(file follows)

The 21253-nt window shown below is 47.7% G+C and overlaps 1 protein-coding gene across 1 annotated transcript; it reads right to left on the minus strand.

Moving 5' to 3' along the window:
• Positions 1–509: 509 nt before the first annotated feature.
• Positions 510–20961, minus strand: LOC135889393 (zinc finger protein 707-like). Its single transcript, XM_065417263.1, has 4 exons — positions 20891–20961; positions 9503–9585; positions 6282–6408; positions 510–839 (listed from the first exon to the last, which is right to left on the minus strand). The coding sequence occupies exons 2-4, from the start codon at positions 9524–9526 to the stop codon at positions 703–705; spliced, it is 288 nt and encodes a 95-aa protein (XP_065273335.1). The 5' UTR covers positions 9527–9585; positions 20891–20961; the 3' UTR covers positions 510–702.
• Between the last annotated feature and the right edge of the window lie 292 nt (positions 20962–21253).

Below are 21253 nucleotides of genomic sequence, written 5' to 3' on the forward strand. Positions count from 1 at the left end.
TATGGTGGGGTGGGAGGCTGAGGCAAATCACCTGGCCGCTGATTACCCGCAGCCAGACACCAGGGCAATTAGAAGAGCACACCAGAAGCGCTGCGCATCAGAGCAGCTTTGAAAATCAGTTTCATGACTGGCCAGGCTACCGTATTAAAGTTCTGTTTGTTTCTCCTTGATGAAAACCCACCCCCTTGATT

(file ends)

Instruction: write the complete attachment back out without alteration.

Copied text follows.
The 21253-nt window shown below is 47.7% G+C and overlaps 1 protein-coding gene across 1 annotated transcript; it reads right to left on the minus strand.

Moving 5' to 3' along the window:
• Positions 1–509: 509 nt before the first annotated feature.
• Positions 510–20961, minus strand: LOC135889393 (zinc finger protein 707-like). Its single transcript, XM_065417263.1, has 4 exons — positions 20891–20961; positions 9503–9585; positions 6282–6408; positions 510–839 (listed from the first exon to the last, which is right to left on the minus strand). The coding sequence occupies exons 2-4, from the start codon at positions 9524–9526 to the stop codon at positions 703–705; spliced, it is 288 nt and encodes a 95-aa protein (XP_065273335.1). The 5' UTR covers positions 9527–9585; positions 20891–20961; the 3' UTR covers positions 510–702.
• Between the last annotated feature and the right edge of the window lie 292 nt (positions 20962–21253).

Below are 21253 nucleotides of genomic sequence, written 5' to 3' on the forward strand. Positions count from 1 at the left end.
TATGGTGGGGTGGGAGGCTGAGGCAAATCACCTGGCCGCTGATTACCCGCAGCCAGACACCAGGGCAATTAGAAGAGCACACCAGAAGCGCTGCGCATCAGAGCAGCTTTGAAAATCAGTTTCATGACTGGCCAGGCTACCGTATTAAAGTTCTGTTTGTTTCTCCTTGATGAAAACCCACCCCCTTGATT